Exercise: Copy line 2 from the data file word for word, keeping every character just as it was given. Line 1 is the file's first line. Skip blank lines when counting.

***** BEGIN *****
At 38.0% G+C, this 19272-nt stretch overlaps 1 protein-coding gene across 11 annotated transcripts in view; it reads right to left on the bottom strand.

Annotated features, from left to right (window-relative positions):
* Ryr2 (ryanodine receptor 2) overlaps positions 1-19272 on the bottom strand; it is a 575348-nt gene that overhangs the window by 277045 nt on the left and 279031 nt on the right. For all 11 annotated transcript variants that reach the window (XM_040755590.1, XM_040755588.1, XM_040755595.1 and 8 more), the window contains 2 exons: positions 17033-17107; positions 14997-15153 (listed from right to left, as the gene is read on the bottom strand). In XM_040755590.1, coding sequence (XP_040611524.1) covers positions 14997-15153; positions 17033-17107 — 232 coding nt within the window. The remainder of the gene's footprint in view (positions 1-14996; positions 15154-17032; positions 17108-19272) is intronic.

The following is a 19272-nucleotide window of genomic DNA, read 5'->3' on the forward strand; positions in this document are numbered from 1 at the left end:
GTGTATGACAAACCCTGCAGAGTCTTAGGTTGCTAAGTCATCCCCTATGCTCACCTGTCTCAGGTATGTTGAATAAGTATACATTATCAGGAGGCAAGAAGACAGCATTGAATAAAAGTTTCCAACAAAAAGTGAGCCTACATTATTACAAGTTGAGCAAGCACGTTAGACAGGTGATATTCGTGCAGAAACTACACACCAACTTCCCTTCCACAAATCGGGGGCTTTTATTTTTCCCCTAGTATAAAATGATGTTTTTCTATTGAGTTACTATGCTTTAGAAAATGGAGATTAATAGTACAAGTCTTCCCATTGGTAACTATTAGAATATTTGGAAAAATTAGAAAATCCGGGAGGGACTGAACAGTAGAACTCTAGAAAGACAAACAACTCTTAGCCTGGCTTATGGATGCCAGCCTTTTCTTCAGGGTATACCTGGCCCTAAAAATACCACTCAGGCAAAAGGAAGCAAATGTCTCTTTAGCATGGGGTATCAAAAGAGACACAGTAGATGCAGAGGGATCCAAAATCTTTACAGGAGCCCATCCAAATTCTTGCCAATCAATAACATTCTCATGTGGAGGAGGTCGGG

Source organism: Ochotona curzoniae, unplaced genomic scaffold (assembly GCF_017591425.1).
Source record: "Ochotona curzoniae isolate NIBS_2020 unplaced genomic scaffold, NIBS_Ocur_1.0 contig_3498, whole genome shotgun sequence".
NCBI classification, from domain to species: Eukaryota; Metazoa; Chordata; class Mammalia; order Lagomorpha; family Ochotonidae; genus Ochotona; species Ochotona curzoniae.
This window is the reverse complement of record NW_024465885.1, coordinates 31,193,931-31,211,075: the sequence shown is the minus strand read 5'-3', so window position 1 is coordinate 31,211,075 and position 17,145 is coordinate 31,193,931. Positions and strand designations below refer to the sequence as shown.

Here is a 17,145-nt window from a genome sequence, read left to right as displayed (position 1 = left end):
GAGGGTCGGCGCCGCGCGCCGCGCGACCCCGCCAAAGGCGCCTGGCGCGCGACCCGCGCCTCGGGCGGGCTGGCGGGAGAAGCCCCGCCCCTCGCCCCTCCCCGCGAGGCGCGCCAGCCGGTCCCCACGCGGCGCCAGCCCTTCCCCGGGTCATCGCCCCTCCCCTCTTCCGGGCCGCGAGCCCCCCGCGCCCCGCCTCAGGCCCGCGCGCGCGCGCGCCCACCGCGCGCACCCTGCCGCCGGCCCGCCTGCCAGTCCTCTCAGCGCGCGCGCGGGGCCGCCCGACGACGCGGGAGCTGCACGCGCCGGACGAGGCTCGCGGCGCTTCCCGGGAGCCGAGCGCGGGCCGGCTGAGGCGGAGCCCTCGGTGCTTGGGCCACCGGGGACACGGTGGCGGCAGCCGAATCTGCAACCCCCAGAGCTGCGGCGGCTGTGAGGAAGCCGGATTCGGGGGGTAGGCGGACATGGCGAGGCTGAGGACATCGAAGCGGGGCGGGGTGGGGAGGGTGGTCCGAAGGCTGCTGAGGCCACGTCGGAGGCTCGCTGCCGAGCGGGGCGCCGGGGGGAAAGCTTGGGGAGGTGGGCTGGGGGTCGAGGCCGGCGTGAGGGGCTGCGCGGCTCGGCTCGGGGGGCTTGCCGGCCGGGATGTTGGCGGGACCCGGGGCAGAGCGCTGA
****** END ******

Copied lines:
Annotated features, from left to right (window-relative positions):